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I am experiencing some annoying behavior with Visual Studio .NET 2008.

We have created a base form, and a base grid derived from Infragistics UltraGrid.

In the base form, we have set some properties like colors, font size, etc. 1. We create a new Windows Form, (i.e. DerivedForm) 2. We change the inheritance to BaseForm, by simply adding a using statement and changing the inheritance in the class definition. 3. The IDE at this point copies all of the property settings you would see in BaseForm.designer.cs to DerivedForm.designer.cs. 4. Now if we make a change to a BaseForm property, it is overridden by the existing settings, copied in step 3. Therefore we don’t see the new change in the child form.

An example of what is being copied comes from BaseForm.InitializeControls() like the following, which I find in the derived Form class’s InitializeControls():

enter code here

//
// BaseForm_Fill_Panel
//
this.BaseForm_Fill_Panel.Location = new System.Drawing.Point(0, 47);
this.BaseForm_Fill_Panel.Size = new System.Drawing.Size(1095, 505);

enter code here

Is there a way to prevent the IDE from copying properties to the child form?

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2 Answers 2

up vote 0 down vote accepted

Just my 2cents... When I built my baseclasses to have a uniform consistency of colors, fonts, sizes and such, in my baseclass definition, I did an override on the properties to make them read-only. So, when the original form is created and includes all that extra garbage/bloat, when you compile it first time, it will nag about a value as read-only and require you to strip said lines. Then, any subsequent changes to any of the classes (including read-only fonts), ALL the forms, textboxes, labels, buttons, etc will reflect them. Such override to make read-only would be...

[ReadOnly(true)]
public override Color ForeColor
{ get { return Color.Blue; } }


[ReadOnly(true)]
public override Font Font
{ get { return new Font(GDITFontBaseName, GDITFontBaseSize, FontStyle.Regular, GraphicsUnit.Point); } }

I don't know if this is what you are really trying to get accomplished, but in my stuff, works great.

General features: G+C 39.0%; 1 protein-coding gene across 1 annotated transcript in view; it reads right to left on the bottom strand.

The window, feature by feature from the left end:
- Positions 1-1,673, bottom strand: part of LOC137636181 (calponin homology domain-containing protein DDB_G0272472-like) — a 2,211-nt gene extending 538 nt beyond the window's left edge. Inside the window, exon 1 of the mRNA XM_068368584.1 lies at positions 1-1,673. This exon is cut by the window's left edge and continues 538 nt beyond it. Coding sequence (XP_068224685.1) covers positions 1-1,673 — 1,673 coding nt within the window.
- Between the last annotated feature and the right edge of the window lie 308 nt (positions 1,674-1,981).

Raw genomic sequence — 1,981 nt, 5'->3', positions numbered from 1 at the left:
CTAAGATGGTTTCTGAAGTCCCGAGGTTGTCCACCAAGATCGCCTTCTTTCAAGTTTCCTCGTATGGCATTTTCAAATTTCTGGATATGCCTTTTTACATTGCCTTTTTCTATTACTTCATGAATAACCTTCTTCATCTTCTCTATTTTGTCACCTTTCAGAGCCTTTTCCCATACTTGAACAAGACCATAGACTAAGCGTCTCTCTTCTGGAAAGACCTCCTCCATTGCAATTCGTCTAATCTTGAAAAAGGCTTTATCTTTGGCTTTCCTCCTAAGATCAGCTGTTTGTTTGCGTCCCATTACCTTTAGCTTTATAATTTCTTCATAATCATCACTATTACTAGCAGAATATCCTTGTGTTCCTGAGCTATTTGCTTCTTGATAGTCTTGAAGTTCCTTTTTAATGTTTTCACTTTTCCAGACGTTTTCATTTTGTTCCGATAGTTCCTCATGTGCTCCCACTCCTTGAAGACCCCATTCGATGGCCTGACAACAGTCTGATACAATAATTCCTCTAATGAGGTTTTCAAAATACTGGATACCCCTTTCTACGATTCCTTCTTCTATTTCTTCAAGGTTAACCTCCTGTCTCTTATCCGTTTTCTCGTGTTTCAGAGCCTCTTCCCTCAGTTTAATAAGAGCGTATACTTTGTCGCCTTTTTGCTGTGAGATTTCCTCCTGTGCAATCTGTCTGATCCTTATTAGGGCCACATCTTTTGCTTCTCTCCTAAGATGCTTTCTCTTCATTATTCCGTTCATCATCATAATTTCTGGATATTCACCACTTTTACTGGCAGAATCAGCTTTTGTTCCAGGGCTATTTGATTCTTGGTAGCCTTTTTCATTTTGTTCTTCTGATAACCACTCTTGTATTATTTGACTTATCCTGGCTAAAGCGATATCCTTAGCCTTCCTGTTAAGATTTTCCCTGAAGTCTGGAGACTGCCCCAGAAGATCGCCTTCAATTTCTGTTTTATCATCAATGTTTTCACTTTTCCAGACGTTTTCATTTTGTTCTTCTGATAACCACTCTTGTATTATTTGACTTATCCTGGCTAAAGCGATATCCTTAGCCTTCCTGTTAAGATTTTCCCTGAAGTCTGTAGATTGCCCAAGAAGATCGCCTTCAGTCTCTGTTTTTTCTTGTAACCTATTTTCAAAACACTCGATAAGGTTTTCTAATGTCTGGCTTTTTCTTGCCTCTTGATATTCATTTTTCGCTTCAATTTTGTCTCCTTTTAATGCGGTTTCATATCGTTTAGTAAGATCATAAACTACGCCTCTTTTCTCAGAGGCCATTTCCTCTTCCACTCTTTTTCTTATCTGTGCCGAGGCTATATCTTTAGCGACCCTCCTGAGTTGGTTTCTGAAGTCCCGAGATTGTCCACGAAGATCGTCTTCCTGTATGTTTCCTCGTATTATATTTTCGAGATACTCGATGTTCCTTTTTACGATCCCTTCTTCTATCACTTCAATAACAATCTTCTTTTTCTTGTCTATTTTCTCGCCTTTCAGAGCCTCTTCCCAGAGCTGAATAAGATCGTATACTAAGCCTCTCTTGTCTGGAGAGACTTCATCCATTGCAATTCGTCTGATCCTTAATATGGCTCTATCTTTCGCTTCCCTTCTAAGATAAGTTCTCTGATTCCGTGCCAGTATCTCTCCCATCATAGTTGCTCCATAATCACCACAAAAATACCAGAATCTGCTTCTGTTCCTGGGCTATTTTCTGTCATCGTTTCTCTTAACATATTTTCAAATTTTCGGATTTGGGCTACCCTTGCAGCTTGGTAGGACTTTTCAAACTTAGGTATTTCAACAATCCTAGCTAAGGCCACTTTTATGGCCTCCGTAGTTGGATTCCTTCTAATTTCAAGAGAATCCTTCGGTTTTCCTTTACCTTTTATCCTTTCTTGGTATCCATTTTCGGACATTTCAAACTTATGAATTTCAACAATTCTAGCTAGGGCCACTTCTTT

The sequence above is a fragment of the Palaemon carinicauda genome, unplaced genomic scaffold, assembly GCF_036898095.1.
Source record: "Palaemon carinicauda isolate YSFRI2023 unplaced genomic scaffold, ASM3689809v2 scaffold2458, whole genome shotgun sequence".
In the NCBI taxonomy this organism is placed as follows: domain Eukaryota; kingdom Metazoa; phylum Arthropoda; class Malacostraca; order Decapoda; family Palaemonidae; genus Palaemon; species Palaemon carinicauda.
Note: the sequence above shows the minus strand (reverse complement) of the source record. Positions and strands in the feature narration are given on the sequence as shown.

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I gave this a try. This does seem to be working (i.e. It's breaking existing derived classes). I won't be able to resize in the designer anymore, but I should be able to expose these in the properties tab. I'll update this once a complete test is done. –  Blanthor Dec 17 '09 at 21:08
    
Additionally, I've even gone one level further with some "constants" defined, such as fonts, colors, etc so all labels, buttons, radio, textboxes, etc point to the "CONSTANT". Then, if I want to change a color or size or font family, one change of the constant and ALL is impacted downstream. -- Inheritence is great. –  DRapp Dec 18 '09 at 16:22

I just tried it in 2005, it does the same thing, so I think it is "working as intended"

Edit:
Until I build....Did you build?

edit2:
This is the behavior I see. Let me know if this is what you want and if not, how you want it to be different.

1. Create base form, edit some property, say background = blue
2. Create derived form, background property will be blue
3. change base form, say background = red
4. look at derived form properties. change from 3 not reflected (ie background is still blue).
5. build
6. derived form now reflects change from 3 (ie background is now red)

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Yes. I can build, and I'm sure this is what Microsoft developers intended. I would just like to see different behavior from the IDE, and prevent it if possible. –  Blanthor Dec 17 '09 at 21:12
    
What I mean is, the changes don't get copied until I build. Then the new property values are copied into the subclass again. Isn't that not what you wanted? I thought your issue was that changes were not copied from base -> derived after the initial time. editing answer for clarity... –  µBio Dec 18 '09 at 0:26

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